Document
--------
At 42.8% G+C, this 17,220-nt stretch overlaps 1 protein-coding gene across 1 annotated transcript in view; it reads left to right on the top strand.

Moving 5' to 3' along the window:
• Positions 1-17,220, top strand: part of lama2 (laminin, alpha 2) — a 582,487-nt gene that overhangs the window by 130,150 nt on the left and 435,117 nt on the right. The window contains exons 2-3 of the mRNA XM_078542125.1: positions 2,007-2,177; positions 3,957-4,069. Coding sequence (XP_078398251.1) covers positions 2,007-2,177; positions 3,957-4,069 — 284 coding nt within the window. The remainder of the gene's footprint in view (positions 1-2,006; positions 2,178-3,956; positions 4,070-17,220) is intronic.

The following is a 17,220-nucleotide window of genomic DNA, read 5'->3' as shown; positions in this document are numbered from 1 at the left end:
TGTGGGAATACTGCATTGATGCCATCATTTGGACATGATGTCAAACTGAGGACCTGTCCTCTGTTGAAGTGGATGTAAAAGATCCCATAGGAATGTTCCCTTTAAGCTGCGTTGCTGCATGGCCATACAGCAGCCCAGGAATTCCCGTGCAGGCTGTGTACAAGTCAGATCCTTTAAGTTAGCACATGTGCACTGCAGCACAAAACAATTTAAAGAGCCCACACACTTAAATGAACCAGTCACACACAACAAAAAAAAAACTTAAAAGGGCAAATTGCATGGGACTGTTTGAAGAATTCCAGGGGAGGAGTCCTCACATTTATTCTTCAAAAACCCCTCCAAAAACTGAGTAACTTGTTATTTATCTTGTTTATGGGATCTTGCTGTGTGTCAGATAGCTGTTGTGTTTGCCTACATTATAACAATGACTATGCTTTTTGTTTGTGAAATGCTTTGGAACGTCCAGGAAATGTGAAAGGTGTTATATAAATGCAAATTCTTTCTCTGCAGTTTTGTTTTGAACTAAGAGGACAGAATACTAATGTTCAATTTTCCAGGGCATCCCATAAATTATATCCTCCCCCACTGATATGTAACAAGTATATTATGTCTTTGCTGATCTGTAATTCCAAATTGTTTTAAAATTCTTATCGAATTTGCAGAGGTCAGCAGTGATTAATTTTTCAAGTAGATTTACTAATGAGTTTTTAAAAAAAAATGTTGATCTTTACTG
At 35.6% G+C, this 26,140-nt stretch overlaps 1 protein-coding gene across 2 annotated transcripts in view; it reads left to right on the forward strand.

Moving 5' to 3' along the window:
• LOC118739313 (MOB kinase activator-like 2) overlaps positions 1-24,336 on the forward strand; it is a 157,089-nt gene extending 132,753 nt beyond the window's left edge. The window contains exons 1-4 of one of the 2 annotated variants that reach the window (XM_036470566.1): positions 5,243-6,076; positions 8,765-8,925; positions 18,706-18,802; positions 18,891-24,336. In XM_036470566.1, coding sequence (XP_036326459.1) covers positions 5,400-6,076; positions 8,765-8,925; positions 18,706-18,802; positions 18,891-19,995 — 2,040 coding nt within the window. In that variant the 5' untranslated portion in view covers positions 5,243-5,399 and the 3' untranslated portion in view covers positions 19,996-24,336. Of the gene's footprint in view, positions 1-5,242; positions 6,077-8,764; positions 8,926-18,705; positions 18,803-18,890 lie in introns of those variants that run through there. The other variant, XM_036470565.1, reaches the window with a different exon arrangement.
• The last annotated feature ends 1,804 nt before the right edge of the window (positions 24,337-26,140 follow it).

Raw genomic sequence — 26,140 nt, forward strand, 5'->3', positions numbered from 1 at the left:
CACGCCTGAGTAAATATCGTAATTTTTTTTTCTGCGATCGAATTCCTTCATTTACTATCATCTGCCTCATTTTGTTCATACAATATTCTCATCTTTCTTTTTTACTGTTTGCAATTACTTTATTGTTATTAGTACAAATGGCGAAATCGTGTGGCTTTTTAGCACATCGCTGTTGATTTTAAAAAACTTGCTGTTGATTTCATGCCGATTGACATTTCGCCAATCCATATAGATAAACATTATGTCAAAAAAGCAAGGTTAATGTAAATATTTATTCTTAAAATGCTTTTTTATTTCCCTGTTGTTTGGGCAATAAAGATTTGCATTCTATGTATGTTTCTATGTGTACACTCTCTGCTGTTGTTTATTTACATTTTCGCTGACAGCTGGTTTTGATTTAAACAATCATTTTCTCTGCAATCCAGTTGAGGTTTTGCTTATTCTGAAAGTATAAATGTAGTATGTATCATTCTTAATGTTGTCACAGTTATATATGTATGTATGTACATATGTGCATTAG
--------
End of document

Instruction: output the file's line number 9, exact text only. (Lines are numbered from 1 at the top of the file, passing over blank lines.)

• The last annotated feature ends 1,804 nt before the right edge of the window (positions 24,337-26,140 follow it).